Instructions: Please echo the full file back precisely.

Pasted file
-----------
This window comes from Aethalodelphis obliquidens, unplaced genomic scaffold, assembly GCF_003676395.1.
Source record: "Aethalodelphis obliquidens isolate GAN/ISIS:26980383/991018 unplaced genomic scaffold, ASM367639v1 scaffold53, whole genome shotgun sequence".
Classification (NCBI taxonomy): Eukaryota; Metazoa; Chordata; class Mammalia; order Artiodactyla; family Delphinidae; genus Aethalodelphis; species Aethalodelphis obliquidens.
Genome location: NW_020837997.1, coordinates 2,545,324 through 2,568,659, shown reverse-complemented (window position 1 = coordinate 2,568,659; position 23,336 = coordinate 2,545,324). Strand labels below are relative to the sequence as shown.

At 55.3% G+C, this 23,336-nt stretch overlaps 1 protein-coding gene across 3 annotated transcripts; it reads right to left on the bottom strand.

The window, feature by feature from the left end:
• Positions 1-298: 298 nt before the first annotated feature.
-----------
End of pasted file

This window comes from Aethalodelphis obliquidens, unplaced genomic scaffold, assembly GCF_003676395.1.
Source record: "Aethalodelphis obliquidens isolate GAN/ISIS:26980383/991018 unplaced genomic scaffold, ASM367639v1 scaffold53, whole genome shotgun sequence".
Classification (NCBI taxonomy): Eukaryota; Metazoa; Chordata; class Mammalia; order Artiodactyla; family Delphinidae; genus Aethalodelphis; species Aethalodelphis obliquidens.
Genome location: NW_020837997.1, coordinates 2,545,324 through 2,568,659, shown reverse-complemented (window position 1 = coordinate 2,568,659; position 23,336 = coordinate 2,545,324). Strand labels below are relative to the sequence as shown.

At 55.3% G+C, this 23,336-nt stretch overlaps 1 protein-coding gene across 3 annotated transcripts; it reads right to left on the bottom strand.

The window, feature by feature from the left end:
• Positions 1-298: 298 nt before the first annotated feature.